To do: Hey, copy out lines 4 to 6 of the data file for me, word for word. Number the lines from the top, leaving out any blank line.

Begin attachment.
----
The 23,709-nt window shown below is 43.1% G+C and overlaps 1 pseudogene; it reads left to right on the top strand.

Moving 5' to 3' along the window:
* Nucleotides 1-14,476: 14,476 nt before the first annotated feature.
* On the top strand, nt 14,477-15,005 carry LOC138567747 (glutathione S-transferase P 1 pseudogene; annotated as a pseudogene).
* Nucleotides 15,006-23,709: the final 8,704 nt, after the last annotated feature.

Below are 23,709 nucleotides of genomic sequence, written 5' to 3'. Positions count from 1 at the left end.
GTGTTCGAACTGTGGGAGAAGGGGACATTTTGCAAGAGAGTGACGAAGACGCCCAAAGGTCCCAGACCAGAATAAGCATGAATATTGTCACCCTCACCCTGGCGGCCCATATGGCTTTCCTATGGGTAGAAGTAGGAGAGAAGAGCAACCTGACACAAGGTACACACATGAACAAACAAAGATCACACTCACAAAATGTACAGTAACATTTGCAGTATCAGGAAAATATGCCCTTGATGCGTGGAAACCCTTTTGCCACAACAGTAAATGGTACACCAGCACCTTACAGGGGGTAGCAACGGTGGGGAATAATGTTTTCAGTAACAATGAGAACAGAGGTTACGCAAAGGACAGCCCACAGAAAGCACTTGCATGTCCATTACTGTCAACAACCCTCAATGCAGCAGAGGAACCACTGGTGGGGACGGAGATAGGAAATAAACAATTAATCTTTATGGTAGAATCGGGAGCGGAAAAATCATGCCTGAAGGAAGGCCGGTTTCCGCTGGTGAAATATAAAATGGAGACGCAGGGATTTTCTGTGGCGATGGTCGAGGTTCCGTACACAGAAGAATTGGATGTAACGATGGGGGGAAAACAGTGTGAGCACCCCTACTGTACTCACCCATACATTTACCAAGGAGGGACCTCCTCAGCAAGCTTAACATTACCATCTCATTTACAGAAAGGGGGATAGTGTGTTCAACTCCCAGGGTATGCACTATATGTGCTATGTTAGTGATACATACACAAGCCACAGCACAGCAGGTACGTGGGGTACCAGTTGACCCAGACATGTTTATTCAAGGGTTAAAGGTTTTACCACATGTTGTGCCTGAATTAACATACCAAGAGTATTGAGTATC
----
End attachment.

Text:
* On the top strand, nt 14,477-15,005 carry LOC138567747 (glutathione S-transferase P 1 pseudogene; annotated as a pseudogene).
* Nucleotides 15,006-23,709: the final 8,704 nt, after the last annotated feature.

Below are 23,709 nucleotides of genomic sequence, written 5' to 3'. Positions count from 1 at the left end.